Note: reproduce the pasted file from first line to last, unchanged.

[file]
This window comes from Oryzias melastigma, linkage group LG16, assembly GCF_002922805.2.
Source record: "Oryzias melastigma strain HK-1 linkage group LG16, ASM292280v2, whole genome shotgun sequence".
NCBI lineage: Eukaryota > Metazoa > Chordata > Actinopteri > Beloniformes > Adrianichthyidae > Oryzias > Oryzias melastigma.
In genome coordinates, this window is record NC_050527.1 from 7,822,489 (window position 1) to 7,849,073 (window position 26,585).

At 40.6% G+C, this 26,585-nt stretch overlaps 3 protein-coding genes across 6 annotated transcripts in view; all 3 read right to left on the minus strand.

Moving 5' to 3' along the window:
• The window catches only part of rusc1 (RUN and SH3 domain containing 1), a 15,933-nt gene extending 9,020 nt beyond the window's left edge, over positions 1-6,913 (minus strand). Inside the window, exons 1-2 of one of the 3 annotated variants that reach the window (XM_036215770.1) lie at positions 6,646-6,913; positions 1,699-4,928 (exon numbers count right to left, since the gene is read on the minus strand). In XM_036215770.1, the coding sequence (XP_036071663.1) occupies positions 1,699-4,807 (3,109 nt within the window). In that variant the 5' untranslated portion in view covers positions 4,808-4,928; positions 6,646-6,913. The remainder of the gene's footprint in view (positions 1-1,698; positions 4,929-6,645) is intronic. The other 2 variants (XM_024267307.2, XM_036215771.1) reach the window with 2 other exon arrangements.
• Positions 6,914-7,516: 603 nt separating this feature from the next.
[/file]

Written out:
This window comes from Oryzias melastigma, linkage group LG16, assembly GCF_002922805.2.
Source record: "Oryzias melastigma strain HK-1 linkage group LG16, ASM292280v2, whole genome shotgun sequence".
NCBI lineage: Eukaryota > Metazoa > Chordata > Actinopteri > Beloniformes > Adrianichthyidae > Oryzias > Oryzias melastigma.
In genome coordinates, this window is record NC_050527.1 from 7,822,489 (window position 1) to 7,849,073 (window position 26,585).

At 40.6% G+C, this 26,585-nt stretch overlaps 3 protein-coding genes across 6 annotated transcripts in view; all 3 read right to left on the minus strand.

Moving 5' to 3' along the window:
• The window catches only part of rusc1 (RUN and SH3 domain containing 1), a 15,933-nt gene extending 9,020 nt beyond the window's left edge, over positions 1-6,913 (minus strand). Inside the window, exons 1-2 of one of the 3 annotated variants that reach the window (XM_036215770.1) lie at positions 6,646-6,913; positions 1,699-4,928 (exon numbers count right to left, since the gene is read on the minus strand). In XM_036215770.1, the coding sequence (XP_036071663.1) occupies positions 1,699-4,807 (3,109 nt within the window). In that variant the 5' untranslated portion in view covers positions 4,808-4,928; positions 6,646-6,913. The remainder of the gene's footprint in view (positions 1-1,698; positions 4,929-6,645) is intronic. The other 2 variants (XM_024267307.2, XM_036215771.1) reach the window with 2 other exon arrangements.
• Positions 6,914-7,516: 603 nt separating this feature from the next.